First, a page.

News from Lori's Parents
21 January 2002In this update:
- Lori's court appeal finally to be heard
- Lori concerned for mounting human rights abuses in Perú
- Mark returns from visiting Lori in Cajamarca and her former cellmates in Lima
Lori's court appeal finally to be heard
After "sitting in limbo" for seven months, Lori's appeal to the Peruvian Supreme Appeals Court will be heard Tuesday morning. Dr. Sandoval will have but five minutes to present Lori's defense to the five-member court panel. The prosecutor will have five minutes to argue why the charges of collaboration should be upgraded to active participation in a terrorist group. Dr. Sandoval will then get an opportunity to make one very brief remark. The judges will then consider the oral hearing and are expected to examine all the files from the court case before deciding whether to uphold the conviction, change the conviction as requested by the prosecutor, ask for Lori's release as requested by Dr. Sandoval, reduce her sentence, or say she must face another trial. The court cannot raise the sentence above 20 years.
Although, by Peruvian law, the appeal was to be completed 15 days after sentencing, seven months already have passed since the Special Civilian Terrorism Court convicted Lori of collaboration and sentenced her to 20 years last June 20. We hope that the appeal will be looked at carefully and that the court will conclude, as we know, that Lori is innocent of the charges. However, our long experience with the Peruvian justice system leaves us believing this won't happen.
Rumors from Lima indicate a decision by the court is expected from one to 15 days. However, since this is Perú, the decision could be put off for months!
Lori concerned for mounting human rights abuses in Perú
Much to our and Lori's disappointment it is clear that conditions in Peruvian prisons have substantially worsened these past few weeks. In additition to the way Lori and Nancy Gilvonio were moved from Chorrillos Prison on December 21, with the gassing, beatings, and sexual abuse that the Peruvian government has hidden from its public, we now have learned that recently other political prisoners, and even their families, have been beaten and abused during peaceful protests. And throughout the country, workers, students, and others have faced similar physical abuse when peacefully expressing dissent.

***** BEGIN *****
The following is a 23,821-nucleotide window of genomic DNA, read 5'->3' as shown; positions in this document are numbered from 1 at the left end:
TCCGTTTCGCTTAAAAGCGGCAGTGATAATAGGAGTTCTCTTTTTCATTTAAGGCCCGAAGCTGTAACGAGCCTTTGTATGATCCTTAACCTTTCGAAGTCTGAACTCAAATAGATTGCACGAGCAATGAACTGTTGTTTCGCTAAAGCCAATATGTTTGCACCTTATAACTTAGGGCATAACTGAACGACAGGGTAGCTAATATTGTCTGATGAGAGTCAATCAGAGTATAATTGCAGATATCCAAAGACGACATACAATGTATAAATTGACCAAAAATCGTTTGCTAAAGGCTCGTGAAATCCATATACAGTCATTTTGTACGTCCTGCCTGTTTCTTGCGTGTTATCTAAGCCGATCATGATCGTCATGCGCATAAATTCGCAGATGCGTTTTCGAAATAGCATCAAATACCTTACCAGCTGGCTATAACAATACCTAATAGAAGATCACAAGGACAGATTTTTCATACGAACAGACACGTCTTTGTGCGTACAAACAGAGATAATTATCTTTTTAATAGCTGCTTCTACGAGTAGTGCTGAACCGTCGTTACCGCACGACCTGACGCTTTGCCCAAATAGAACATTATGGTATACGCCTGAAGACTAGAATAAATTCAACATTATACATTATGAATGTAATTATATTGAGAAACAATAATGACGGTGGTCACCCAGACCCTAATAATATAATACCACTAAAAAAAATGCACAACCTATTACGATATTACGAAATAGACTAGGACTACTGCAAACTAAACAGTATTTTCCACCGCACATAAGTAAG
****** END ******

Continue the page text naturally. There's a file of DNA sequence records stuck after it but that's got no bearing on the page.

Lori and we don't understand the current lack of tolerance for protest and dissent since these are fundamental rights protected by democratic governments. We hope that the Peruvian authorities will look into these recent abuses and take corrective action before the situation further deteriorates.
Mark returns from visiting Lori in Cajamarca and her former cellmates in Lima
Mark visited Lori this past weekend in Huacariz Prison in the northern Peruvian highlands of Cajamarca. She was in good spirits and busy making greeting cards with a thread design she has been perfecting for a few years. Mark had the opportunity to visit Lori's cell for the first time since her arrest and could not believe how "spartan" the conditions are. The all concrete cell is designed for one person and is very small. Again, the cell has no heat and there is only cold water.
Lori was very preoccupied with the violence that the government has used against those protesting peacefully and of the crackdown against fellow political prisoners. She has reason to be. Mark visited the women in the Santa Monica de Chorrillos Prison in Lima on Sunday following his visit with Lori in Cajamarca. Mark was still able to see the bruises (fading black and blue marks and lumps) on the arms and legs of some of the women. These were still evident 1 month after the Dec. 21 incident in which Lori and Nancy Gilvonio were taken from Lima. The Peruvian government insists this process was a "normal" police effort.